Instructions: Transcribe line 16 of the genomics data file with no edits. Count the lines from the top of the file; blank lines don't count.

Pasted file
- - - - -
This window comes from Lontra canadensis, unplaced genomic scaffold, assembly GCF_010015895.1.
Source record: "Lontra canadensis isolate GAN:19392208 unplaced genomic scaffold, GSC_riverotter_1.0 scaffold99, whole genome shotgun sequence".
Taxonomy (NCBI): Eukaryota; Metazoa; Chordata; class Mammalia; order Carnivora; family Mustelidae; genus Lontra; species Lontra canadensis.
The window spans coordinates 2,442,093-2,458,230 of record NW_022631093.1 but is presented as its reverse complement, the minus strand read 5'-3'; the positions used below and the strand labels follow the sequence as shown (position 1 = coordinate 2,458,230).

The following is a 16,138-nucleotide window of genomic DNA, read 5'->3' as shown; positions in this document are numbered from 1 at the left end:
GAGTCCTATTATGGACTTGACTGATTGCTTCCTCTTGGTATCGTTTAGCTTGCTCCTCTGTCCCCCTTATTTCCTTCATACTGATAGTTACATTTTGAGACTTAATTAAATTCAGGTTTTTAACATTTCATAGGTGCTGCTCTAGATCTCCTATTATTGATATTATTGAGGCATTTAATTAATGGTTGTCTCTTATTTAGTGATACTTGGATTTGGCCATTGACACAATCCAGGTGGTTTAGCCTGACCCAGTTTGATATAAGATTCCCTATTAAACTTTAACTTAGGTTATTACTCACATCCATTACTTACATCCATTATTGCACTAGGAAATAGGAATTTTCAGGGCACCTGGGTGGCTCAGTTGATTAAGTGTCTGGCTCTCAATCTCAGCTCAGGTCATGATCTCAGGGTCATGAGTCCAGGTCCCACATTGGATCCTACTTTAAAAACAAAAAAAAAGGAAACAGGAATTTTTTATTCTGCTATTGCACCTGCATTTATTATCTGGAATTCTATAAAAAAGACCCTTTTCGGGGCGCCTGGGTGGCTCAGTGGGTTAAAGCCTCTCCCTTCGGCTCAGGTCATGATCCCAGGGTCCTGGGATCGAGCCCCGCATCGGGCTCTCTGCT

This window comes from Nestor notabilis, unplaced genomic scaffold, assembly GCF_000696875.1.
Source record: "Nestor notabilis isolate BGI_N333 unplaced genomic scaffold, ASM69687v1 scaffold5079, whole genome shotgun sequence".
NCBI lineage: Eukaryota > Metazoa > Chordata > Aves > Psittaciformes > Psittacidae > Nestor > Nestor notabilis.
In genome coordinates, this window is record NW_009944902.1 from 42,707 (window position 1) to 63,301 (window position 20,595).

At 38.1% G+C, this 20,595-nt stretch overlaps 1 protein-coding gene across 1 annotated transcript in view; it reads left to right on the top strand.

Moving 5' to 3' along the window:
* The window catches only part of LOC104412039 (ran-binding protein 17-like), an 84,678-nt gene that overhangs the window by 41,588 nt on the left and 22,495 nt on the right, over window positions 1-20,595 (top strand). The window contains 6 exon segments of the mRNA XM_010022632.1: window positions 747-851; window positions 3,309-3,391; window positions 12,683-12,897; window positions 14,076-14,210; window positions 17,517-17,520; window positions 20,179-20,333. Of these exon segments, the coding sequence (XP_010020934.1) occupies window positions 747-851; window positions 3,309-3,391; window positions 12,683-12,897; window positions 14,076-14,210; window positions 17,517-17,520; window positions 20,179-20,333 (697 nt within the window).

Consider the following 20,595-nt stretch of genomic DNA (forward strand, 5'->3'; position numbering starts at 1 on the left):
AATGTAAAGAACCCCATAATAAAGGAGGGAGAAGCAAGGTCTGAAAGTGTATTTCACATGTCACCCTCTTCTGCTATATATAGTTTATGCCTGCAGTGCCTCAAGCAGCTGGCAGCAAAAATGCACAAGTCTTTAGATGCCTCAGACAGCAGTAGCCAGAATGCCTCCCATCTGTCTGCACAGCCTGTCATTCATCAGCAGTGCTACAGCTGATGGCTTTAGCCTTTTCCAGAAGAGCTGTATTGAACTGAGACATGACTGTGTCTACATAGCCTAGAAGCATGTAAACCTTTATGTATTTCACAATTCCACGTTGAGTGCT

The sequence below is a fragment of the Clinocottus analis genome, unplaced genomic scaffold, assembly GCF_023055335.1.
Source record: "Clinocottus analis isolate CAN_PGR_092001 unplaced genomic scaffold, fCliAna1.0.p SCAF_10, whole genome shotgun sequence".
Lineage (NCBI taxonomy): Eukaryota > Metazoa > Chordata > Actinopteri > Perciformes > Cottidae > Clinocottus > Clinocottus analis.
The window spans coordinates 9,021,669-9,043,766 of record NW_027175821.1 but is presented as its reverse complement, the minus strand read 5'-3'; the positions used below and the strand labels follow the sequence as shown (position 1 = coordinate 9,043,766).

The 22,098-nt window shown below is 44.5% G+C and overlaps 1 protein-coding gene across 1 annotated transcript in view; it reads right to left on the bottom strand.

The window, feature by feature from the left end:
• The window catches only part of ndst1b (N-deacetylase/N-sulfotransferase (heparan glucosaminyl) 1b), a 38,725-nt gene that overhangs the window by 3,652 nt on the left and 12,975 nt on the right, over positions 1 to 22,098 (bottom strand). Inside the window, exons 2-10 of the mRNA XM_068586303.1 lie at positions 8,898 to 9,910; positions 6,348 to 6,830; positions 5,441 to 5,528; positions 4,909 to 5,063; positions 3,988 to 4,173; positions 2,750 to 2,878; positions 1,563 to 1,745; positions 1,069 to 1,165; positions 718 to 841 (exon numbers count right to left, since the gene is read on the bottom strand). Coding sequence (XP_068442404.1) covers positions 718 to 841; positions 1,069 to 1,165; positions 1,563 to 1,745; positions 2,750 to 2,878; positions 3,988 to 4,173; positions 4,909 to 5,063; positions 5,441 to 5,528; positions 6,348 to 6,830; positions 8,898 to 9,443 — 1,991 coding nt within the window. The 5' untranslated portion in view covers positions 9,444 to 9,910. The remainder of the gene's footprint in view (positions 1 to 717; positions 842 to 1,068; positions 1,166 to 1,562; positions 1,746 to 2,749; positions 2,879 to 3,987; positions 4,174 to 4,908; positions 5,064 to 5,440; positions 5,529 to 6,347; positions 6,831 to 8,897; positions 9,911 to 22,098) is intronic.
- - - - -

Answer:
The sequence below is a fragment of the Clinocottus analis genome, unplaced genomic scaffold, assembly GCF_023055335.1.